Are Your Private Texts Private?

5 Steps to Improve Texting Security and Reduce Exposure to Security Breaches

You probably don’t give much thought to the security of a text message. Usually it’s a stream of consciousness conversation with one or a few friends about where to meet for dinner or gossip about the day’s events. Nothing proprietary here…just a few sarcastic comments and laughing emojis. It’s not like it’s a business email or anything important, right? Besides, how would you even know if someone was eavesdropping on your texts about tonight’s dinner plans?

But what about those times when you innocently reset a password or enter a shipping confirmation number via text. Are those messages and responses from automated text messaging systems safe? Is sensitive information contained in some of those messages – account numbers, passwords, email and physical addresses – left open for anyone to see?

They shouldn’t be, but these days you never know. Phone numbers can be hijacked or forwarded without your permission. The icon on your phone shows you’re connected to your trusty network, so everything must be secure…but text messages aren’t actually a direct Device A to Device B transmission.

A text going from a business to your phone can be a multi-step process involving several companies, especially if you’re texting using a different carrier. Companies often use outside vendors to handle things like verifying a customer’s phone number or using multi-factor authentication. Once authorized, carriers then release the text message contents to get it delivered to the appropriate phone(s) or device(s). If any of the servers in this messaging/authentication chain or network ports are left unguarded, it may be possible for hackers to access your messaging threads. While every carrier will tell you they offer multi-layer security features to protect your data and privacy against such threats, well, cyber criminals are always one step ahead of the good guys. You don’t want to risk someone scraping a password or shipping confirmation number off your texts any more than you want a stranger knowing where you’re going for dinner.

Better safe than sorry. Here are some tips to improve texting security:

  1. Use two-factor authentication (2FA)

This authentication method only grants access or allows transmission after the user verifies their identity using a combination of two different factors, usually a password plus correctly answering an obscure question about something only they would know, like a maiden name or old street address. This prevents someone from accessing an account even if they have your password. Google Authenticator and 1Password are examples of popular self-contained authentication apps with built-in 2FA code generators.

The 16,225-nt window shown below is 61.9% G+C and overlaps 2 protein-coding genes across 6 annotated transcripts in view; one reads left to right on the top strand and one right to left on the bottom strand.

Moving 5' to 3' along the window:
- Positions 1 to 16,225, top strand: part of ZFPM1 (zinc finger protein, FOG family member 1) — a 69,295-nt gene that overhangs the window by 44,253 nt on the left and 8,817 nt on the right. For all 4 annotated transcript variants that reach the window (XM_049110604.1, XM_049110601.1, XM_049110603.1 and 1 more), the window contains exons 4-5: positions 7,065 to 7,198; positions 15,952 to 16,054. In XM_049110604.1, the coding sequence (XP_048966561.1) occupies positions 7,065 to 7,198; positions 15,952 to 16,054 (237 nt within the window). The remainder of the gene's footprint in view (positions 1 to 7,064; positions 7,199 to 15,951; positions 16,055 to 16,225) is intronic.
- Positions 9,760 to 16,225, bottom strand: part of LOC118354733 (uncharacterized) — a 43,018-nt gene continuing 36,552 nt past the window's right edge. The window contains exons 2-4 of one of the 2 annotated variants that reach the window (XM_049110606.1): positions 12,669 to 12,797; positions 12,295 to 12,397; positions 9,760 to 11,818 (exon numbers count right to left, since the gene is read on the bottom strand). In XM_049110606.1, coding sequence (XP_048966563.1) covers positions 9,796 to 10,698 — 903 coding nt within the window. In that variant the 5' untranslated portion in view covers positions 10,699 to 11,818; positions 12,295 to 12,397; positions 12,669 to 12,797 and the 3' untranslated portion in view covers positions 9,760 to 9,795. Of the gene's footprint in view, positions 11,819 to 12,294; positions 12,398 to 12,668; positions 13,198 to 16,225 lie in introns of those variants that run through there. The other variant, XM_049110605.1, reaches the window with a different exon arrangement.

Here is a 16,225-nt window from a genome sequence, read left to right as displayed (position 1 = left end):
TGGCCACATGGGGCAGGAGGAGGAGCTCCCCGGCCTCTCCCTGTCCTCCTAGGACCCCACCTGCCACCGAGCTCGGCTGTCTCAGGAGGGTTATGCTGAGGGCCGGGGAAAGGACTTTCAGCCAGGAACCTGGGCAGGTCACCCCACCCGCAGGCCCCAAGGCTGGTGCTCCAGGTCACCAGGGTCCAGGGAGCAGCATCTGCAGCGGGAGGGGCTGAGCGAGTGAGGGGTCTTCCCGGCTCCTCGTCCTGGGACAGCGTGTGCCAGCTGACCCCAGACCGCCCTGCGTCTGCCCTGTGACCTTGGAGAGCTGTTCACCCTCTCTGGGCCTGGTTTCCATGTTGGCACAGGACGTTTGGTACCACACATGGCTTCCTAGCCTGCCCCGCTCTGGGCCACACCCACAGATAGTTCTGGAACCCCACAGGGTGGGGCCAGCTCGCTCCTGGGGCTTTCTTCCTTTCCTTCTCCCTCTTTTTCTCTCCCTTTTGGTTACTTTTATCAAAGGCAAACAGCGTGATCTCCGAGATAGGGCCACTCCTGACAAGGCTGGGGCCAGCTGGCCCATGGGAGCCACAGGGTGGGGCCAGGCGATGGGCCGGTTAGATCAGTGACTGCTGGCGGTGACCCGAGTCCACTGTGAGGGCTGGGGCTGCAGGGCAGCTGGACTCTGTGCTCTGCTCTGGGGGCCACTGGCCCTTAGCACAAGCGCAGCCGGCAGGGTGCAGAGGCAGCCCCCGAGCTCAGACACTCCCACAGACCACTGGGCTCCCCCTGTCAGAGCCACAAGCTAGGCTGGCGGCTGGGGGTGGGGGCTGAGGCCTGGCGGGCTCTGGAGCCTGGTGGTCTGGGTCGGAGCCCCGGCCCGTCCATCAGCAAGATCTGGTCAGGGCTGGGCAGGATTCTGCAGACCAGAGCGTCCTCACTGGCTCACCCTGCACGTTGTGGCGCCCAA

1. Make sure your devices are “trusted devices”

You may get annoyed at the Trusted Device protocol many sites insist on following when downloading an app or iTunes song, for example, but it’s an important step to protect you when signing into sites using different devices or browsers.

  1. Employ software tokens

Microsoft Authenticator is one example of a popular software token-based solution; others include Twilio Authenticator and LastPass Authenticator. These apps rely on a time-based one-time password (TOTP) algorithm to generate a short-lived (30 seconds or less) password. For verification, the user must copy the password into the website’s or app’s required field before it expires.

  1. Distribute hardware tokens

These physical devices, sometimes called dongles, are typically USB flash drives or keychain fobs that store authentication and certificate data for that user. Hardware tokens do not require cell phone reception or even Wi-Fi; however, they are costly to set up and maintain, and employees often misplace or confuse them with other personal devices.

  1. Use biometrics

This emerging technology eliminates additional devices altogether and instead relies on a user’s inherent credentials, such as fingerprints, retina, or even gait to verify a user.

 

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